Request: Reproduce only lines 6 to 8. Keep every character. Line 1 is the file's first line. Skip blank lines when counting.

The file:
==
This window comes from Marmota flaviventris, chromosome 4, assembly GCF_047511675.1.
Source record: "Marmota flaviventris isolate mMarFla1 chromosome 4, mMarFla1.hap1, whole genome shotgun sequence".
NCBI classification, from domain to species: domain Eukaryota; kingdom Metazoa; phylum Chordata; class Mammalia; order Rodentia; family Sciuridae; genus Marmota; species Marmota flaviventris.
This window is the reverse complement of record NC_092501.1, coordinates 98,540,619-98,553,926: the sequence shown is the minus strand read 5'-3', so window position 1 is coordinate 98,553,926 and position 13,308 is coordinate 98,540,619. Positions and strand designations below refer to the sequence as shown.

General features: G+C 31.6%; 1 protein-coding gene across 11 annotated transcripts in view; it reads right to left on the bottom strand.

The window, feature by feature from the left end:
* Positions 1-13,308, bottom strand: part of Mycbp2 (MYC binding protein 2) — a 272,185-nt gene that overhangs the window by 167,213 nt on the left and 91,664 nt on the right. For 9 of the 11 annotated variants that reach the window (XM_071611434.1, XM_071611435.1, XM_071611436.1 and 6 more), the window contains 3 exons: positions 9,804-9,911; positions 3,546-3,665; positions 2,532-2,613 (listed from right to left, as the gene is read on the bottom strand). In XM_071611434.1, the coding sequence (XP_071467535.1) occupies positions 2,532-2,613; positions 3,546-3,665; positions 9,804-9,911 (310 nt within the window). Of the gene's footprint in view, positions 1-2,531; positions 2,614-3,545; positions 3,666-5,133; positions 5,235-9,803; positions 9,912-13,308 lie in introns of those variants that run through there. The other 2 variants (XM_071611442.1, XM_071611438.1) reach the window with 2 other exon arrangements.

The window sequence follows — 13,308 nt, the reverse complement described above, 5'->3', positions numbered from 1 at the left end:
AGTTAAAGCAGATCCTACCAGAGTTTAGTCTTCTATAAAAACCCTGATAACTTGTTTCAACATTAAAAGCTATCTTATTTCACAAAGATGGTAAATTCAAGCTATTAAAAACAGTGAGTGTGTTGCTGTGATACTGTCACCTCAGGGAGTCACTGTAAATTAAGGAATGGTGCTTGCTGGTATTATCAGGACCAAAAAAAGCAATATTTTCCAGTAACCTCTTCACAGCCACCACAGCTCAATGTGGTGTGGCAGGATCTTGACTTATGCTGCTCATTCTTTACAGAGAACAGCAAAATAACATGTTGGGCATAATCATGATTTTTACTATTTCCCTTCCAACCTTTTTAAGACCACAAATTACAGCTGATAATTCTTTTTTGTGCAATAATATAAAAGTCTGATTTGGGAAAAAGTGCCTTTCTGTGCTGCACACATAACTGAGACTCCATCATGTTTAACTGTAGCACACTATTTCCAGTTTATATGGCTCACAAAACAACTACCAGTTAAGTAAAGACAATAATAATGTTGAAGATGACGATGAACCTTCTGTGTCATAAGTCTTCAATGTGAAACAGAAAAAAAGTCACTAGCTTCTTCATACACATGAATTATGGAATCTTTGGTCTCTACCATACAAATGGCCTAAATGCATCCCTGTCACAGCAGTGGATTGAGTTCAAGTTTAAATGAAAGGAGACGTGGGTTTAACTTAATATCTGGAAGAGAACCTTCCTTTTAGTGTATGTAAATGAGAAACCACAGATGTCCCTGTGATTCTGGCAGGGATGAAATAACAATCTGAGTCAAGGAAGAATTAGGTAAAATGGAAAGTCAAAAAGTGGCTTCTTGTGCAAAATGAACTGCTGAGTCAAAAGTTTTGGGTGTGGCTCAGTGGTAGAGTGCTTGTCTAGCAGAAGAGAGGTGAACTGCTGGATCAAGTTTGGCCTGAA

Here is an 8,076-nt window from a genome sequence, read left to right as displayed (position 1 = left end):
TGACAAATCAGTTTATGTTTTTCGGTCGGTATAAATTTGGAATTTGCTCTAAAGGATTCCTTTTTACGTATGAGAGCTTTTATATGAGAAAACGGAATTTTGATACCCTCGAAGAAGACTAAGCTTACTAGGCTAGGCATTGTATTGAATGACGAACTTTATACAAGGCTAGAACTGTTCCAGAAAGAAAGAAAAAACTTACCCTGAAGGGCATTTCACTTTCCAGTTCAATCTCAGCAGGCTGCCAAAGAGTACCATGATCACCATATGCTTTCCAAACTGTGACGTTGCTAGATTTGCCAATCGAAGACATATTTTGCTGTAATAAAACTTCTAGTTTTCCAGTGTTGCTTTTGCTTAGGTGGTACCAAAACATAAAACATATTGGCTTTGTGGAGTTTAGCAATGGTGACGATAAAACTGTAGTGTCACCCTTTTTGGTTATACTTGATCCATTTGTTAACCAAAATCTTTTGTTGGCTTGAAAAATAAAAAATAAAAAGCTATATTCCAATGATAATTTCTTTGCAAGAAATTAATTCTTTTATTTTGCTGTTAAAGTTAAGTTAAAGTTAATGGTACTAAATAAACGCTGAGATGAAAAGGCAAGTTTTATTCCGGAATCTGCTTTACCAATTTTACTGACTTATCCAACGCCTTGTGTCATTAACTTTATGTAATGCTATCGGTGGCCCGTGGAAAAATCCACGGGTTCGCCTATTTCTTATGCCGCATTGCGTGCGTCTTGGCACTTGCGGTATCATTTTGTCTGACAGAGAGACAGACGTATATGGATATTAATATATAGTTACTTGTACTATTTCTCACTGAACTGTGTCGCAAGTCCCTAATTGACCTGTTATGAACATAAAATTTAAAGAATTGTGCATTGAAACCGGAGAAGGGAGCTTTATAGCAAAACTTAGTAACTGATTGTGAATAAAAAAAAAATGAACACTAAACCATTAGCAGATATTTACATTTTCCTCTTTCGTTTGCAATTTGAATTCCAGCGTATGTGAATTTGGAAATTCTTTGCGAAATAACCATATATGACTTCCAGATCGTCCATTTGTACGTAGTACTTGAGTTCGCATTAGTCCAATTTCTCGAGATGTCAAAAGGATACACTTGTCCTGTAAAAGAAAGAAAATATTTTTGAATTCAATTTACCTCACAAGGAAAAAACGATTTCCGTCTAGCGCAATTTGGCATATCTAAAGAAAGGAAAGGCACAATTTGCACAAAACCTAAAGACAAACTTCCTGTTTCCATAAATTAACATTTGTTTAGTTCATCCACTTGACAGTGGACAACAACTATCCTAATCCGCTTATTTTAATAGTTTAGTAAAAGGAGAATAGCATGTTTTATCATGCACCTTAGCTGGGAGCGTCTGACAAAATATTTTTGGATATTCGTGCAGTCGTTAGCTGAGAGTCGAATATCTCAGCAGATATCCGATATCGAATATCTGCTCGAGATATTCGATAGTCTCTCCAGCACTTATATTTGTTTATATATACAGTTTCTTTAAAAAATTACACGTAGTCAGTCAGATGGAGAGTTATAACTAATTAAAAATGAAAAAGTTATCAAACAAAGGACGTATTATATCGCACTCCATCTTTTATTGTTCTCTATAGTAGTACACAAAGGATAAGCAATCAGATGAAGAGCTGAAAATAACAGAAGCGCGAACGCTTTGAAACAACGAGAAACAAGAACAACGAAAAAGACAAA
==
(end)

The window, feature by feature from the left end:
* Positions 1-13,308, bottom strand: part of Mycbp2 (MYC binding protein 2) — a 272,185-nt gene that overhangs the window by 167,213 nt on the left and 91,664 nt on the right. For 9 of the 11 annotated variants that reach the window (XM_071611434.1, XM_071611435.1, XM_071611436.1 and 6 more), the window contains 3 exons: positions 9,804-9,911; positions 3,546-3,665; positions 2,532-2,613 (listed from right to left, as the gene is read on the bottom strand). In XM_071611434.1, the coding sequence (XP_071467535.1) occupies positions 2,532-2,613; positions 3,546-3,665; positions 9,804-9,911 (310 nt within the window). Of the gene's footprint in view, positions 1-2,531; positions 2,614-3,545; positions 3,666-5,133; positions 5,235-9,803; positions 9,912-13,308 lie in introns of those variants that run through there. The other 2 variants (XM_071611442.1, XM_071611438.1) reach the window with 2 other exon arrangements.

The window sequence follows — 13,308 nt, the reverse complement described above, 5'->3', positions numbered from 1 at the left end: